THIS PAST WEEKEND, retailers in the United States scored record-breaking revenues during the Black Friday sales over the Thanksgiving holiday weekend as one of the world’s biggest markets kicked into high gear for the Christmas shopping season.
Overall, US retailers raked in as much as US$7.9 billion in online sales during Black Friday and Thanksgiving, marking a 17.9 percent increase from the previous year, according to Adobe Analytics data as reported by Reuters. Analysts are forecasting that Cyber Monday sales will bring in an additional US$6.6 billion, making it the most lucrative online shopping day in US history.
However, those numbers are paltry compared to the staggering US$25 billion that e-commerce giant Alibaba raked in, or the US$19.14 billion earned by rival JD.com.
The huge sums are markers that sentiments are increasingly shifting in the favor of Asia’s biggest sale on Singles’ Day, but also signs that the holiday season is starting earlier and earlier in the year.
However, the rise of Alibaba and JD.com’s success as well as the increasing relevance of Amazon, suggests that what will truly define this era of Black Fridays is online shopping options. Each and every single one of these companies, as well as retailers the world over, are bulking up the robustness of their e-commerce platforms, and improving on the load times of their channels which are either the sole platform of their business or necessary accompaniments to their brick-and-mortar stores.
According to commerce marketing firm Criteo, as reported by Reuters, around 40 percent of Black Friday purchases were made on mobile phones were made this year compared to 11 percent in 2016. The media outlet reported that the atmosphere in physical locations were muted, based off of anecdotal evidence.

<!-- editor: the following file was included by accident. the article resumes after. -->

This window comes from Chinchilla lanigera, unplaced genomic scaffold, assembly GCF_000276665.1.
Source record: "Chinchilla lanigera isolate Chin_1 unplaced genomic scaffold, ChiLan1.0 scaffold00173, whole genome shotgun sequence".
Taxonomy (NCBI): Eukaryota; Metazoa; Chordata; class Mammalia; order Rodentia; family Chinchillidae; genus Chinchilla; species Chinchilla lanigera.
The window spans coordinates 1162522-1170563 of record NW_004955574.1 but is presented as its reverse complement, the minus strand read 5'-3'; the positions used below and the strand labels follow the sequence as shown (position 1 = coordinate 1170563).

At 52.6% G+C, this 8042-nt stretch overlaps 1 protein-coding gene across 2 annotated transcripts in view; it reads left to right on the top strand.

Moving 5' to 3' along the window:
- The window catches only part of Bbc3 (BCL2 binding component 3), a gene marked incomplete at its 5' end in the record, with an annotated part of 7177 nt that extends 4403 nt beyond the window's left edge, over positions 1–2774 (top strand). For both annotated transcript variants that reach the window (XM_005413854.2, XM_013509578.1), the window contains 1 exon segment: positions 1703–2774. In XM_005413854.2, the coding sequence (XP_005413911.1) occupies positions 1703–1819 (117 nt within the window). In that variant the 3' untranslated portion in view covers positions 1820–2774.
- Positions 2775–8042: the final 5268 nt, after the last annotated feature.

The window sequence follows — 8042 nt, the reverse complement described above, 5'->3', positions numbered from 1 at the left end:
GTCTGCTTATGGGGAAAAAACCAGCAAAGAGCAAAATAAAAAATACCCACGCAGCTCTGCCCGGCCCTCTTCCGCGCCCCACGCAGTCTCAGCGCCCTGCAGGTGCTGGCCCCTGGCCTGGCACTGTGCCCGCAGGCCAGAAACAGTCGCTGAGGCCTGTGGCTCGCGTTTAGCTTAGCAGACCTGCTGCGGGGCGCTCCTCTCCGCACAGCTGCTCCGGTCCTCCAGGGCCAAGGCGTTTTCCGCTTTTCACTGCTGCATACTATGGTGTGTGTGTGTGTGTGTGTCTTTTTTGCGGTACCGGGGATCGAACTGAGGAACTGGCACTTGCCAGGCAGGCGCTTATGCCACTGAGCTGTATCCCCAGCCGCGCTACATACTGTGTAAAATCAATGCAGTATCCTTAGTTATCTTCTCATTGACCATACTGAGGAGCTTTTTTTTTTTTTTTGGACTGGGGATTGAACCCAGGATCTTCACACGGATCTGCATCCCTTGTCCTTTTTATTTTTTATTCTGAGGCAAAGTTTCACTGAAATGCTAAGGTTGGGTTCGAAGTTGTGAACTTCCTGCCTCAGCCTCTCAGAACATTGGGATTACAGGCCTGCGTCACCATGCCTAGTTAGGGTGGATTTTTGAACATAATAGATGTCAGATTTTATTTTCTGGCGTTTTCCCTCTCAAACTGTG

These last few years have seen a rise in “webrooming” and “showrooming” trends, where consumers either browse on- or offline, before making their final purchases on the opposite platform. In response, businesses have gotten savvier with figuring out what to do with their stores by turning them into full-on experiences that take advantage of consumers’ emotive responses to shopping, while Alibaba is wielding the might of their “New Retail” strategies.
Despite lukewarm retail sentiments, however, retail research firm ShopperTrak said that Black Friday store traffic had only fallen by one percent, suggesting that brick-and-mortar might not be dead-and-going as many had predicted.
“There has been a significant amount of debate surrounding the shifting importance of brick-and-mortar retail,” Brian Field, ShopperTrak’s senior director of advisory services, said to Reuters.
“The fact that shopper visits remained intact on Black Friday illustrates that physical retail is still highly relevant and when done right, it is profitable.”